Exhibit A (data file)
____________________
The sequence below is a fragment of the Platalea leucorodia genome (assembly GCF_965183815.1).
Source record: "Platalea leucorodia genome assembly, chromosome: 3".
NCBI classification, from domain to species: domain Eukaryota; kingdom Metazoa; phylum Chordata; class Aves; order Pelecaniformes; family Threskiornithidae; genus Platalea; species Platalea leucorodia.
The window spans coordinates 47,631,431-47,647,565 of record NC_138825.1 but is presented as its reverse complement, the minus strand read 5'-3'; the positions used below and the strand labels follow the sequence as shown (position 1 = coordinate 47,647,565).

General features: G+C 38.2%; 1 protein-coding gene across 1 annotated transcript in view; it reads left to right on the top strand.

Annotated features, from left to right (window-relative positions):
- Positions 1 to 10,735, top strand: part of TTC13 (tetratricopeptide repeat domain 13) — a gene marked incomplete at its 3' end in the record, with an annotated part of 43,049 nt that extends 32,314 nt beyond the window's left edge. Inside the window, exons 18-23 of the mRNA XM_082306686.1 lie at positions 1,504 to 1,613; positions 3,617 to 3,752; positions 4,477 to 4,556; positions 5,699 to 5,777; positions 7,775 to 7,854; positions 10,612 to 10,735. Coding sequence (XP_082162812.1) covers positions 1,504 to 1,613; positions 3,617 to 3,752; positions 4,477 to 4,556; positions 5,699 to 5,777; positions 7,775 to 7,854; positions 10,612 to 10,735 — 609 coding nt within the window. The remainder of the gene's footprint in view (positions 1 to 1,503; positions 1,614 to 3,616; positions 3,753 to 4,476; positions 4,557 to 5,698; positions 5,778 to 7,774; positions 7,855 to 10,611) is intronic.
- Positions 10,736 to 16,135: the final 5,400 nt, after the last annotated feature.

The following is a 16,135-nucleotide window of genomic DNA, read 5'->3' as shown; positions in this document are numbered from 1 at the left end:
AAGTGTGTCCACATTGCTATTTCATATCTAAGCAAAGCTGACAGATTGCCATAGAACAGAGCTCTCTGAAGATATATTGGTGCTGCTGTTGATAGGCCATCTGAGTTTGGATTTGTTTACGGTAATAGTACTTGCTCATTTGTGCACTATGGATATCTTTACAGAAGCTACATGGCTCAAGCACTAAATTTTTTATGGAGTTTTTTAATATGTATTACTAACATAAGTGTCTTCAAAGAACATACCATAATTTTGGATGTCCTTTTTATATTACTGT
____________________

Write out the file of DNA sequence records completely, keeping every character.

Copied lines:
The sequence below is a fragment of the Platalea leucorodia genome (assembly GCF_965183815.1).
Source record: "Platalea leucorodia genome assembly, chromosome: 3".
NCBI classification, from domain to species: domain Eukaryota; kingdom Metazoa; phylum Chordata; class Aves; order Pelecaniformes; family Threskiornithidae; genus Platalea; species Platalea leucorodia.
The window spans coordinates 47,631,431-47,647,565 of record NC_138825.1 but is presented as its reverse complement, the minus strand read 5'-3'; the positions used below and the strand labels follow the sequence as shown (position 1 = coordinate 47,647,565).

General features: G+C 38.2%; 1 protein-coding gene across 1 annotated transcript in view; it reads left to right on the top strand.

Annotated features, from left to right (window-relative positions):
- Positions 1 to 10,735, top strand: part of TTC13 (tetratricopeptide repeat domain 13) — a gene marked incomplete at its 3' end in the record, with an annotated part of 43,049 nt that extends 32,314 nt beyond the window's left edge. Inside the window, exons 18-23 of the mRNA XM_082306686.1 lie at positions 1,504 to 1,613; positions 3,617 to 3,752; positions 4,477 to 4,556; positions 5,699 to 5,777; positions 7,775 to 7,854; positions 10,612 to 10,735. Coding sequence (XP_082162812.1) covers positions 1,504 to 1,613; positions 3,617 to 3,752; positions 4,477 to 4,556; positions 5,699 to 5,777; positions 7,775 to 7,854; positions 10,612 to 10,735 — 609 coding nt within the window. The remainder of the gene's footprint in view (positions 1 to 1,503; positions 1,614 to 3,616; positions 3,753 to 4,476; positions 4,557 to 5,698; positions 5,778 to 7,774; positions 7,855 to 10,611) is intronic.
- Positions 10,736 to 16,135: the final 5,400 nt, after the last annotated feature.

The following is a 16,135-nucleotide window of genomic DNA, read 5'->3' as shown; positions in this document are numbered from 1 at the left end:
AAGTGTGTCCACATTGCTATTTCATATCTAAGCAAAGCTGACAGATTGCCATAGAACAGAGCTCTCTGAAGATATATTGGTGCTGCTGTTGATAGGCCATCTGAGTTTGGATTTGTTTACGGTAATAGTACTTGCTCATTTGTGCACTATGGATATCTTTACAGAAGCTACATGGCTCAAGCACTAAATTTTTTATGGAGTTTTTTAATATGTATTACTAACATAAGTGTCTTCAAAGAACATACCATAATTTTGGATGTCCTTTTTATATTACTGT